I can’t say for certain where we are heading, other than on the map it’s marked as the Monarch Butterfly Biosphere Reserve, no major towns near by, is probably 100km West of Mexico City.   From Morelia we take the smaller roads East, driving is slow as we keep climbing, not only in altitude but over dozens of topes too. We’re headed for the winter hibernation grounds of the Monarch Butterflies.  Every Autumn they migrate from Canada & the USA, riding the wind currents all the way to the heart of Mexico.

Following the GPS, we wind through yet another mountain village, only this one is a little different.  The houses are tiny, with tiny windows and doors, laundry strung out under the eves, like something you’d see illustrated in a children’s story book.  Each is maybe 300 sq ft, built shoulder to shoulder into the side of the hill.  I wonder if the furniture is small too… It looks like life here would be difficult, the people must be strong and physically fit as there isn’t a flat piece of land to be found.  The village is approximately 3,000 meters up, the streets are exhaustingly steep. Passing through, it looks like they work just to survive.  I wish now I had snapped some photos as we didn’t return the same way. Doh!

It’s cold and raining, the streets are slippery, but Bruce climbs on without problem.  We’re still in the trees, the air is thin, cloudy and wet.   Our plan is to camp the night in the carpark and go see the butterflies in the morning, but I’m worried as I’ve read that the butterflies will not come out in the cold, they need the warmth of the sun to dry their wings so they can fly.  

The top of the road opened out into an awkwardly oriented off camber parking lot and not really suitable for sleeping on, the only flat area of ground we could find was up on the grassy knoll, so we set up camp there, nobody said anything, and it turned out to be perfect for the night.  Cows moved in grazing around us till night fall when they disappeared completely. They headed for the cover of the trees probably knowing the rains were coming, it poured heavily all night, then in the wee hours a fierce lightening and thunder storm had us concerned as we were parked right next to a tall metal tower…. The temperature plummeted over night, we were up early, our breath frosty, it must be -5’C. I was making hot oatmeal for breakfast when a guide came over, we manage to work out that he too thinks its too cold for the butterflies, but we could go for a horse ride up the trail. Seems a shame to have come all this way for nothing, so we quickly got ready and headed out. We didn’t buy the park entry fee as we were just going for a trail ride, and not going to see the Monarchs, but the horsemen, unaware, just took us to the trail head and told us they’d wait an hour for us.  We figured we’d go take a look, not expecting to see much.  Roughly 200 meters along the hill side trail we came to a small opening, must be where people sit and watch.  There, hanging in the trees was a truly unbelievable sight, there must been millions upon millions of sleeping Monarchs.  We sat & watched in amazement at this natural phenomenon. Hanging in masses from the branches of the trees, big brown clumps of them. Then, slowly one by one, as the sun crept over the hill top radiating a little heat, wings begin to open adding a hint of orange.  We stayed 40 mins longer than we should have, but having come this far, we way weren’t about to leave just as they began to stir.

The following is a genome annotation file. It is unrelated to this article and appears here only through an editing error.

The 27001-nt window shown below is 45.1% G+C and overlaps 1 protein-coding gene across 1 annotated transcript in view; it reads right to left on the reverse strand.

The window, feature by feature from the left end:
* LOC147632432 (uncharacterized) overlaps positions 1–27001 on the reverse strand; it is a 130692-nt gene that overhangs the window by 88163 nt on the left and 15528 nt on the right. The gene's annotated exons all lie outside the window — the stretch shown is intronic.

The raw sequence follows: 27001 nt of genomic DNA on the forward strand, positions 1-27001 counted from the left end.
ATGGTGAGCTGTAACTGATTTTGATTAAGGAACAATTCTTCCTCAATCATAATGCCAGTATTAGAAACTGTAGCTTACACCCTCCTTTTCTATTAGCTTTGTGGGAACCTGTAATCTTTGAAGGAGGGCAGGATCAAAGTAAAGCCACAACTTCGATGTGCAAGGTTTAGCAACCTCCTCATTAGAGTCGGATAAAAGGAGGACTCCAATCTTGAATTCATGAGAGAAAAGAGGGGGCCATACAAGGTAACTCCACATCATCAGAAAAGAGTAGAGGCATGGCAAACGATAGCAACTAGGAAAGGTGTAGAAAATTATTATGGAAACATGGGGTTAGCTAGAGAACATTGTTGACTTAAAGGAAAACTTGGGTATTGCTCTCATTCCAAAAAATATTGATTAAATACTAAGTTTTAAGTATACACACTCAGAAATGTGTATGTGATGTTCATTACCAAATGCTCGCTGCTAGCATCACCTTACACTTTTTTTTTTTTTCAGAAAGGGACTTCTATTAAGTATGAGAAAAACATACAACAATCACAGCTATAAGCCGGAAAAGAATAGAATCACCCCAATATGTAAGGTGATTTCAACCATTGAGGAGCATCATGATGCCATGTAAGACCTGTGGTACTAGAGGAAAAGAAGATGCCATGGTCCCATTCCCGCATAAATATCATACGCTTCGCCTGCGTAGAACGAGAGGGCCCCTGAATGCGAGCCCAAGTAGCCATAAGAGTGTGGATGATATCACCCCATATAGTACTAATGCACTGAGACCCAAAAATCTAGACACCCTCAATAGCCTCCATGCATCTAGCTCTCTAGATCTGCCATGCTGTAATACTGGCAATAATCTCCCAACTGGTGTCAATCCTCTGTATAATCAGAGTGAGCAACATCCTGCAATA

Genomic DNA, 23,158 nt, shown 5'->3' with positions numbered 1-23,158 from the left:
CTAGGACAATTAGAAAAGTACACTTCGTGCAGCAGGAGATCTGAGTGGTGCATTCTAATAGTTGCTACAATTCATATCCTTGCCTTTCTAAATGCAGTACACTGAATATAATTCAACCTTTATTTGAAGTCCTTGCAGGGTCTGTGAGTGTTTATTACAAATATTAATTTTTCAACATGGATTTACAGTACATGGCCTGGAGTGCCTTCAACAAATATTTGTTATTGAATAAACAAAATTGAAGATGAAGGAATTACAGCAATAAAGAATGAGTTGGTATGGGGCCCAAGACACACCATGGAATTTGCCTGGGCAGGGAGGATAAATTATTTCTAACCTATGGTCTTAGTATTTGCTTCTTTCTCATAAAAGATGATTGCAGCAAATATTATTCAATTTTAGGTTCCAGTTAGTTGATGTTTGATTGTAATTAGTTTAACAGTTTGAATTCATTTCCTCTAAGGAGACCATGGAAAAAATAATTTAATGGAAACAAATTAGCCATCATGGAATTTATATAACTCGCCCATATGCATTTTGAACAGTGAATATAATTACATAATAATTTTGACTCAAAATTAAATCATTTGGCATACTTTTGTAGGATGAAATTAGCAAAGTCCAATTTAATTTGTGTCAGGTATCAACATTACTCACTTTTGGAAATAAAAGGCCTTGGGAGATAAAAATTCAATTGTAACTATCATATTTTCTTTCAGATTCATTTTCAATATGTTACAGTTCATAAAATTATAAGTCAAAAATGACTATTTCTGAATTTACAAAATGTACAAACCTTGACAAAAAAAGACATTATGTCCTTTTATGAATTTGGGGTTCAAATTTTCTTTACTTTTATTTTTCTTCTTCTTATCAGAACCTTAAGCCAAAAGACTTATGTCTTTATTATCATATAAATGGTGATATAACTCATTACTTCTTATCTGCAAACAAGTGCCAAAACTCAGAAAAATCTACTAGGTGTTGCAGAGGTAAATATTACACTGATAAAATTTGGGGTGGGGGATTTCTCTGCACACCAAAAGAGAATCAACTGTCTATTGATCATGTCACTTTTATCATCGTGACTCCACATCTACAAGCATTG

Alas, the kids were getting growing impatient and keen to get back to the horses, they ran ahead as I reluctantly got ready to leave.  Jaxon had been asking to ride a horse for as long as I can remember, so that was understandably more fun for them.  They each had their own pony, and fearlessly climbed on, these horses walk the same trail all day long and quietly follow along in line.   The ride must have been 1.5km round trip and cost 200 pesos per horse + tip.  Worth every penny.  

We’re back to the truck by 11am, and decide to head back down the other side of the mountain in the direction of CDMX.  Too far to make the drive in one day, I found a campground with a zoo, to spend the night in.  It was a large recreation park with camping, again its deserted. Our camp fee for the night included entry to the zoo.  We’re travelling in the off season so everywhere is deserted. The next morning before hitting the road we walked through the zoo, all the animals looked healthy and well cared for.  The kids wee excited to have seen 4 black jaguars, lions, wolves, falcons, bison etc.  again we were the only people there.

Next stop, the largest city in the world, the home of over 40 million people and a couple of gringos driving an oversized truck, this will be interesting.